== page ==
Adventures on the Blue

I'll let the video do the talking. :D

Sunday, April 27, 2008 Leave a Comment 0 comments

This is for all those people out there who don't know which way to read a tide and current book. I've been working on a nice little worksheet to remind myself about what the tides and currents will look like day to day. These worksheets use data from the Canadian Tide and Current tables and allow you to pencil the information into boxes. I know there are some online utilities and atlases to get the same info, but I find I commit things to memory better by writing and calculating, and in the end I'll get a doc that I can take on the 'yak for reference. After a while these sheets will just become Dumbo's magic feather, and you can know all the reference ports in your usual paddling areas off heart. The point of these sheet is to have all the adjusted data for quick review and learn a little about the area while you're at it.

download the worksheet  Download the Worksheet Here »

The formula is pretty much adopted right from the instructions in the guide. I suggest filling them in with waterproof and smudgeproof pencils or a pen with truly waterproof ink if you intend to bring the sheet on your trips. Normal ballpoints will bleed when the paper is accidentally exposed to water. Also print them on a laser printer instead of an inkjet.

Without further ado, here's the instructions on using the worksheet.

The first section is tide heights. Before you can predict any of this stuff, you need to know where you're paddling. For example, I want to paddle in a part of Victoria BC called Oak Bay. So the first thing I want to do is flip to the Reference Ports near the back of the book and have a look at the area. In Secondary Reference Ports, I see Oak Bay, and it's primary Port is Victoria.

The Reference port is Victoria, so just go ahead and copy the information for the day you'd like to paddle into the top set of times and heights using Victoria's data from the front of the book, you'll adjust it in the next steps. Flip back to that secondary information about oak bay. You'll see position coordinates and a set of adjustments that match up to the worksheet. Fill in this info. At the end of the row, you'll see an indication of what is considered a "large tide" for the area. If any of your tide predictions exceed that number, you will use it in calculating one full tide cycle.

You're ready to fill in the adjusted data area. If you noted a large tide, check the boxes for the affected tide cycle. Otherwise, fill in the adjusted time if the book says 0326 and the time difference is +058 you add 58 minutes to that number to get your watch time. The book is published in PST in my part of the world, so in the spring I spring forward an hour. The total time difference would end up being 1 hour 58 minutes. This rule goes for calculation of currents later on.

Calculating tide height is just simple addition or subtraction. If this cycle is a Large tide, use the large tide numbers, otherwise, use the mean tide number to modify your high and low values. You will now have a time you can reference with your watch
and an easy to read high and low tide level.

The next section is Currents. You know where you want to paddle, so head back to the reference and secondary current stations section. The nearest feature to oak bay in my case will be a narrow channel called Baynes channel. You can find a nearby current station quickly on a chart if you are unsure of the location of current measurement stations. As with tides, you will often use predictions at a secondary current point. Baynes Channel's reference is Race passage, so I'd copy the reference data from Race passage into my sheet.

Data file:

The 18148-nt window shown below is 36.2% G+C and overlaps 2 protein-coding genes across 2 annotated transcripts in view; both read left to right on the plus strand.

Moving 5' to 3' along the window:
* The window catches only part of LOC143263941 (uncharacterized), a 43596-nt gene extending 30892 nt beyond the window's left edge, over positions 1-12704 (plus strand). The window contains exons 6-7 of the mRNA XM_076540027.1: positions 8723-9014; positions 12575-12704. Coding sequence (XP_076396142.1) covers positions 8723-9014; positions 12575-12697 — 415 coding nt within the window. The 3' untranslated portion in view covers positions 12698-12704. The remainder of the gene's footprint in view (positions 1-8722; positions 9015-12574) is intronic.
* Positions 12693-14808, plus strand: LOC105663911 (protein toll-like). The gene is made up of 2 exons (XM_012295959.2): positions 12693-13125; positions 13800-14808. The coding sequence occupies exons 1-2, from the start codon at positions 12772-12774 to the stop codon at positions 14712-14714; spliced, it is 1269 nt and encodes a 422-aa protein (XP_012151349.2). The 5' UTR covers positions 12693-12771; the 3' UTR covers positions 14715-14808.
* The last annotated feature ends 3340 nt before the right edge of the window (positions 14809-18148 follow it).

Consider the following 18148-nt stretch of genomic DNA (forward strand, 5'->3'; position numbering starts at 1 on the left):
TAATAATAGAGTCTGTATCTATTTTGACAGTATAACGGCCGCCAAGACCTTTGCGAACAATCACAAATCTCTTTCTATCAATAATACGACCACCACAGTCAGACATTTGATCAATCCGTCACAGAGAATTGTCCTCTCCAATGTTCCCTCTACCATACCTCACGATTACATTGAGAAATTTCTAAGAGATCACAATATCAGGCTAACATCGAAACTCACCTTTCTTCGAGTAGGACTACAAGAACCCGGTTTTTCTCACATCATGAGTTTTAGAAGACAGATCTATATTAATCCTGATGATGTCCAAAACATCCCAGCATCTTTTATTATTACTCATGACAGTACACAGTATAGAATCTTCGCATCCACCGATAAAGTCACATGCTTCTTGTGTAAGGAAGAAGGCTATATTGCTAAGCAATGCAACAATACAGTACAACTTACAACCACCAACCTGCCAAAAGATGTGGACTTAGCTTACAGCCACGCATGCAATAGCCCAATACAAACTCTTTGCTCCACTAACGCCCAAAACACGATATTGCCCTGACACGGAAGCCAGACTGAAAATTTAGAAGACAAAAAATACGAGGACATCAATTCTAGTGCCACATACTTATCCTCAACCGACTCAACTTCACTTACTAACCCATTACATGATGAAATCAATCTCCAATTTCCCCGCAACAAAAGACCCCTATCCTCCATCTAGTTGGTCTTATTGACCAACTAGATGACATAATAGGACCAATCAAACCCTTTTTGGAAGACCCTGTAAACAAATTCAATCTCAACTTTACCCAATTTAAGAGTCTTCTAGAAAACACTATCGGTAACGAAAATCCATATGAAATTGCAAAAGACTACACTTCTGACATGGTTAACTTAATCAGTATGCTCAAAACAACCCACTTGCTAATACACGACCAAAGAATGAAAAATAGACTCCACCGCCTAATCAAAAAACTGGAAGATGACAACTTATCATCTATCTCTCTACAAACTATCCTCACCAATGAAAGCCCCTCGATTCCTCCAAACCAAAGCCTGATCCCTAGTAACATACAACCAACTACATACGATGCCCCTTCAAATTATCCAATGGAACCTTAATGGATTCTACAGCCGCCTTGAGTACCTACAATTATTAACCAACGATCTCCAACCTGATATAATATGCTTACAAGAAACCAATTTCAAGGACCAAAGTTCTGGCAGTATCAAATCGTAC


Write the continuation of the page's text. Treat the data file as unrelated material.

Read the information on the secondary or primary station and you will see differences in turns and maximum flow values. The turns are generally considered slack water, that is no appreciable current is predicted at these times. The maximum flows are the fastest speed the current will reach at the station. There's also a flood direction so you can expect an angle that you will drift if you are not paddling parallel to the current. a nice reference to have is a magnetic bearing so you wan use your on board compass to stay on course. Use the position area in the Tides section on the NOAA declination calculator to find how you can compensate for magnetic north.

As with the tides, use the turn and flow differences to calculate the watch time for turns, and max flow. Adjust the rates according to the percentages for flood and ebb flow. A negative number indicates an ebb; a positive number indicated a flood. Indicate the adjusted flood direction in the box on the left and you'll have a completed worksheet with all the info you need for the day's paddle. Always remember to compare what you see and experience on the water with the predictions. I found this was a great way to build confidence in going with nature and not head on into its fury :). Have fun and I hope these help to be safer on the water.


A beautiful day today and great overall sea conditions right on schedule. Today was an afternoon paddle out into Cadboro bay and out to the chains. I was trying to plan this outing around the currents and for the most part, we got a nice slack tide and no appreciable wind. I was going to see how much I could trust the tide and current book today and it seemed to be pretty accurate on the timing, but there were some interesting current streams of variable speed as well as a large flotilla to avoid.


We left gyro and headed out to see what the current was up to at 10 mile point. When we left the beach, the tide was wayyyy out and in many places we could see the sea floor. It looks like some sort of fish was busy making more fish. an errant piece of eelgrass drifted by the boat and I took a photo of the eggs attached to its tip.